|Publication number||US4824803 A|
|Application number||US 07/064,501|
|Publication date||Apr 25, 1989|
|Filing date||Jun 22, 1987|
|Priority date||Jun 22, 1987|
|Also published as||CA1282188C|
|Publication number||064501, 07064501, US 4824803 A, US 4824803A, US-A-4824803, US4824803 A, US4824803A|
|Inventors||Natasha Us, Bonggi Kim, John E. Berg|
|Original Assignee||Standard Microsystems Corporation|
|Export Citation||BiBTeX, EndNote, RefMan|
|Patent Citations (4), Non-Patent Citations (6), Referenced by (44), Classifications (20), Legal Events (8)|
|External Links: USPTO, USPTO Assignment, Espacenet|
This invention relates generally to a process for fabricating an integrated circuit, and more particularly to an improved method for fabricating metal interconnections in a semiconductor integrated circuit.
Aluminum and aluminum alloys are the most common materials used to fabricate metal contacts and interconnections in an integrated circuit built on a silicon substrate. These metals have several advantages over other conductive materials, most importantly, because of their low resistivity which results in an increase in device operating speed. In addition, these metals are relatively soft and flexible and, therefore, bond well to underlying layers and tend not to lift off. Aluminum is also a relatively inexpensive material.
However, the use of aluminum is not without its drawbacks. For example, aluminum spiking into the substrate may occur. Moreover, hillocking on the aluminum layer can be induced by thermal cycling during various processes, such as a high-temperature anneal step after the aluminum is deposited. This leads to reduced reliability and greater processing difficulties. In double level metal processes, for example, large hillocks can cause shorts between aluminum layers. Hillocks may also cause difficulties in photolithographic definition of fine lines due to irregular reflections.
It is known that the use of a refractory metal as the top layer of the metallization layer will reduce the likelihood of hillock formation on an aluminum layer. However, this can result in difficulties during final packaging, as refractory metals are brittle and are not easily processed at low temperatures, and therefore do not bond easily to gold or aluminum bonding wires. As a result, it is necessary to remove the upper refractory metal at the location of the bonding pads. This has, however, in the past required the performance of an additional photolithographic step or the formation of an additional metal layer of aluminum over the upper refractory metal layer.
It is an object of the present invention to provide a metallization process which allows contact to be made to the bonding pads during the fabrication of a semiconductor integrated circuit without the requirement of an additional photolithographic operation.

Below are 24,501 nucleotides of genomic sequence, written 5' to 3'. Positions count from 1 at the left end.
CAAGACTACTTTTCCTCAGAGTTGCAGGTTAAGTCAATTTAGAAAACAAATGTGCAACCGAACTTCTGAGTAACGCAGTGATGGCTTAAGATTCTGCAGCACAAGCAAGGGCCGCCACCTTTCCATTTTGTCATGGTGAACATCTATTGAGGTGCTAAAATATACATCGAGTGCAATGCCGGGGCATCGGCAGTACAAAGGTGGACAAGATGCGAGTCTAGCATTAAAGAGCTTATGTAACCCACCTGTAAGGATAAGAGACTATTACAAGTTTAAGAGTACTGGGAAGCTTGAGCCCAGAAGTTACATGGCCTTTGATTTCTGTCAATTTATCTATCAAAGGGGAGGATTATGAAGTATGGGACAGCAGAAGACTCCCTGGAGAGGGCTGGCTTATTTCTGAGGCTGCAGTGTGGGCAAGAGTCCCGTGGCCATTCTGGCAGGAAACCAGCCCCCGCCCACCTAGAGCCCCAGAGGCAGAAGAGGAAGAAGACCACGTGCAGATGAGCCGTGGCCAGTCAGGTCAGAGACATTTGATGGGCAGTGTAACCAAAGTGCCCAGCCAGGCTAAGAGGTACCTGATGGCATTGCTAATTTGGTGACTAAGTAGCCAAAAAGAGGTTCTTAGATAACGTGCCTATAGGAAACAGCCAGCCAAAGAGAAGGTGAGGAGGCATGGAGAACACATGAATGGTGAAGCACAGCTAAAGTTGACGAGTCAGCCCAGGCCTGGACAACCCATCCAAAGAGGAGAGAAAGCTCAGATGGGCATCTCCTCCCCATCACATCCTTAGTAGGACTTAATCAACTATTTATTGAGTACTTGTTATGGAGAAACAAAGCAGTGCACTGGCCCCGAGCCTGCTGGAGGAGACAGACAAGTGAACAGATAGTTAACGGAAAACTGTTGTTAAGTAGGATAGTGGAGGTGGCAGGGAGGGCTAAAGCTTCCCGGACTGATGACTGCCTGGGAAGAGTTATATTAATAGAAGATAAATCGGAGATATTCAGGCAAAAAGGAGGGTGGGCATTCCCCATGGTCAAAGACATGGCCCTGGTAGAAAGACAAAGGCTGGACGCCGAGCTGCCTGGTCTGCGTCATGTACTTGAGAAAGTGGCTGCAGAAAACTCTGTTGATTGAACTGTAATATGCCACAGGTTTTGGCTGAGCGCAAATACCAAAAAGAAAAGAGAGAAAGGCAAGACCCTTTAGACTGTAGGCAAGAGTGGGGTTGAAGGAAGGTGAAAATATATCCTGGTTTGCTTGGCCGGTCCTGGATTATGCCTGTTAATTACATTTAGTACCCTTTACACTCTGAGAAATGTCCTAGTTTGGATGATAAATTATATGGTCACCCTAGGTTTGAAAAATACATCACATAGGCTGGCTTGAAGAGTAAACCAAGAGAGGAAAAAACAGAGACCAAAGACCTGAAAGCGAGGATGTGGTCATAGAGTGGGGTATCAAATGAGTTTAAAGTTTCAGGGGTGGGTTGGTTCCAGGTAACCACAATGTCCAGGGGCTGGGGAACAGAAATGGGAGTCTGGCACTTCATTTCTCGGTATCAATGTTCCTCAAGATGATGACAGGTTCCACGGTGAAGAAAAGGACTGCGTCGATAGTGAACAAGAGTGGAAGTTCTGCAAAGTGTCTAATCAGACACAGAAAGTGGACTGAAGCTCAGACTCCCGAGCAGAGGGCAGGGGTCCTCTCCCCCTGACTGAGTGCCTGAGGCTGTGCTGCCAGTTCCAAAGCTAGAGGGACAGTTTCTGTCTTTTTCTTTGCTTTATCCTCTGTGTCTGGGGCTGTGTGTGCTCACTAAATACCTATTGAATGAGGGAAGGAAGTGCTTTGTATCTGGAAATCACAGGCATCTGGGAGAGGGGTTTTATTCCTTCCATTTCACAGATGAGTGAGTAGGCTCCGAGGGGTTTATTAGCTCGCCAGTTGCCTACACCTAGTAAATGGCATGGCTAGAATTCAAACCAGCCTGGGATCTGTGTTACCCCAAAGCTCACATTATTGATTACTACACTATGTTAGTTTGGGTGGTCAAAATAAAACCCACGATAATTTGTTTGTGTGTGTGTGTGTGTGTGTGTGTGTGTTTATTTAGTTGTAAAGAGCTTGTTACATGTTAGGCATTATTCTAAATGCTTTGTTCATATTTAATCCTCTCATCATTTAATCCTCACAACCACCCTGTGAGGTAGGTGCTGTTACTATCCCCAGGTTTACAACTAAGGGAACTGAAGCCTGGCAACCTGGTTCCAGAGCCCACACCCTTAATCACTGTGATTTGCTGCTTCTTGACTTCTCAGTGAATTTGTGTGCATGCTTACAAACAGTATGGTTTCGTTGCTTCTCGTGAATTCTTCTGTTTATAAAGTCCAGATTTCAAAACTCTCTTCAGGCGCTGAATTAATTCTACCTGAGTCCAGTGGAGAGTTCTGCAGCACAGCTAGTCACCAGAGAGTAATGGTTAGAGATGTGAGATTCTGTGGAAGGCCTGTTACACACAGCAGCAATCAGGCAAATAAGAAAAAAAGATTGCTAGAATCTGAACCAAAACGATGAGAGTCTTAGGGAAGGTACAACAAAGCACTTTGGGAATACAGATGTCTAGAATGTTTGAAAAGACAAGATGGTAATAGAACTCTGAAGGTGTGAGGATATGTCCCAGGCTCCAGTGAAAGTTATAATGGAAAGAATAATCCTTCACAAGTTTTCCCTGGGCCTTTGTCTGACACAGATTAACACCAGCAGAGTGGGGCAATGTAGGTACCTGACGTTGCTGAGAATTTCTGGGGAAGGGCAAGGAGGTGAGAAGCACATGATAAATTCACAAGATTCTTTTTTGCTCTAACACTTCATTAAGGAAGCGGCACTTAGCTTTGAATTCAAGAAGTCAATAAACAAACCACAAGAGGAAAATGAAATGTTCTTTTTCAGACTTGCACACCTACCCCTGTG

It is a further object of the present invention to provide an improved metallization process of the type described, which reduces significantly the formation of hillocks in the metal contacts and interconnections and substantially eliminates aluminum spiking.
To these ends, the invention provides a process for depositing and etching metal contacts and interconnections in a semiconductor integrated circuit. The metal is deposited as a sandwich structure consisting of a refractory metal, aluminum or aluminum alloy, and a refractory metal. This configuration of the metallization layer minimizes hillocking and eliminates aluminum spiking. The metal is etched anisotropically in a reactive ion etch as described, for example, in U.S. Pat. No. 4,650,543. After an overlay oxide and/or nitride is deposited over the sandwich metallization structure and etched at the locations of the bonding pads, the top layer of refractory metal exposed at the bonding pads is etched off in a plasma etcher without the need for an additional photolithographic operation, so as to improve the adhesion of gold or aluminum wires to the bonding pads during packaging of the integrated circuit.
FIGS. 1a-1e are cross sections of a semiconductor integrated circuit fabricated in accordance with the present invention shown in various stages in the fabrication process, leading up to the final structure illustrated in FIG. 1e.
In the exemplary embodiment of the invention illustrated in the figures, the process of the invention is described in connection with the fabrication of a CMOS device. It will be understood, however, that the process of the invention may also be used to comparable advantage in the fabrication of NMOS and PMOS devices.